Shelach Lecha: Entering the land

…and they [the spies] made their report to them [Moses and Aaron] and to the whole community as they showed them the fruit of the land. This is what they told him [Moses]: “We came to the land to which you sent us; it does indeed flow with milk and honey and this is its fruit. However, the people who inhabit the country are very powerful and the cities are fortified and very large, moreover we saw the Anakites there…” (B’midbar 13:26-28) Thus they spread calumny about the land they had scouted saying, “The country that we traversed and scouted is one that devours its inhabitants. All the people that we saw in it are men of great size…and we looked like grasshoppers to ourselves and so we must have looked to them.” (B’midbar 13:32-33).

We journey uncertainly
out in the wilderness,
weak, dispossessed and
daunted by doubts.

In the land, we are told,
the crops are abundant;
the earth yields its fruit;
all is fertile and lush.

But hurdles loom up
before we inherit:
the others are giants –
they perceive us as ants.

Obstacles scare us,
belief has eluded us –
dwarfed by our qualms
we are slaves to our fears.

We don’t deem ourselves worthy,
nor trust God’s design,
yet we’re moved by the dream
of a visionary world.

Can we take that brief taste –
that promise of grace –
of milk and of honey,
and enter once more?

Shelach Lecha recounts the story of the spies who are sent out to reconnoître in the Promised Land before the people are to go up and conquer. They return and report that the land is beautiful but they are overwhelmed by the size and strength of the inhabitants and doubt that the children of Israel will succeed in conquering.
In her weekly blog Torah Journeys,, Rabbi Shefa Gold describes the blessing for which she searches in each parasha. Of Shelach Lecha, she says, “So too, this portion blesses us with a mission: Spy out the Land of our Inheritance, taste the milk and honey that flows from the Land of Promise, and let that taste guide us on your journey. The blessing we receive is a glimpse. What we do with that glimpse becomes the challenge.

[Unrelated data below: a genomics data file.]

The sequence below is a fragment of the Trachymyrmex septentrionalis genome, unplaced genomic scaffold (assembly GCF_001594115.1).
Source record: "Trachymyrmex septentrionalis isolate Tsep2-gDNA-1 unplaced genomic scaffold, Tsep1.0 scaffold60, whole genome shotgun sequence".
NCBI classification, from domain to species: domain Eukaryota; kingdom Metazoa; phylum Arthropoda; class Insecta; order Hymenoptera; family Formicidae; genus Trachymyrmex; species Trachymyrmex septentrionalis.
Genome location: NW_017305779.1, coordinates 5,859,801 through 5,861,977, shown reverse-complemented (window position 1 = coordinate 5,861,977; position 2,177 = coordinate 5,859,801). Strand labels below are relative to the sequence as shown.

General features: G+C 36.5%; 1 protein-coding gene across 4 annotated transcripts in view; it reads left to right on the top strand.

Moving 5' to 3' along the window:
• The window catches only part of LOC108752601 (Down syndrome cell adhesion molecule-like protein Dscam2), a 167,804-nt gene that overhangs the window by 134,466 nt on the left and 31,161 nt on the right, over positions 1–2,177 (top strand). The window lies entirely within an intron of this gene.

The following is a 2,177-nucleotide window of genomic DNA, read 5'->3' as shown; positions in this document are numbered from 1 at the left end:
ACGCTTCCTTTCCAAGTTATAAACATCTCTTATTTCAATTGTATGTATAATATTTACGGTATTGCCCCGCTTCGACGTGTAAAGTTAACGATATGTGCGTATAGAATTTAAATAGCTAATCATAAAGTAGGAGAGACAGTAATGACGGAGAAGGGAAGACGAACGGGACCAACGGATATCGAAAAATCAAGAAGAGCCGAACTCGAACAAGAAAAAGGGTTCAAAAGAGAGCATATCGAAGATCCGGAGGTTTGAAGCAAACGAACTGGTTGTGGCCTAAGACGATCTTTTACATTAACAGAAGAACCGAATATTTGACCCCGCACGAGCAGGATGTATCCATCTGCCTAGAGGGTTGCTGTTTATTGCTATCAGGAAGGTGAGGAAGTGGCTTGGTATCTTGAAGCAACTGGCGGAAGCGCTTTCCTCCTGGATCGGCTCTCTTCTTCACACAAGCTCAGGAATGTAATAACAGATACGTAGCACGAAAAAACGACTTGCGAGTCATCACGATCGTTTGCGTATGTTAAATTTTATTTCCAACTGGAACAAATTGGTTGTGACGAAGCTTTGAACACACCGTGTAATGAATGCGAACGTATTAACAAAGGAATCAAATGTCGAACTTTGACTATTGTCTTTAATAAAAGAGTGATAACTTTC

Over a lifetime we are given glimpses, flashes, and hints that open our awareness…We glimpse the Promised Land, the place that is flowing with milk and honey, and then must return to the wilderness of our lives. This circuitous journey sets up a tension within us. We know the taste of perfection and yet the urge to reach for it calls us to battle again and again. We know that beneath the mask of suffering, there is grace. We have seen the light that is imprisoned within the shell of the world, the shell whose stubborn opacity shields us from the power of the truth within. The memory of our glimpse fuels our journey and keeps us from succumbing to the illusion and tyranny of this-is-all-there-is physical reality. That memory guides us through the wilderness.”
Rabbi Gold adds, “Shelach Lecha gives me this spiritual challenge: to remember what I have glimpsed and to plant the glimpse, like a seed, in the soil of my life. And Shelach Lecha warns me that if I deny that glimpse – if I doubt its validity – then I will be denied entrance to the Land of Promise – the state of consciousness that witnesses Divine Presence filling the whole world.”
The final verses in Shelach Lecha contain the mitzva of wearing tzitzit – fringes on four-cornered garments, which were to contain a thread of blue – the colour of the sky – a reminder to look up and aim for holiness.


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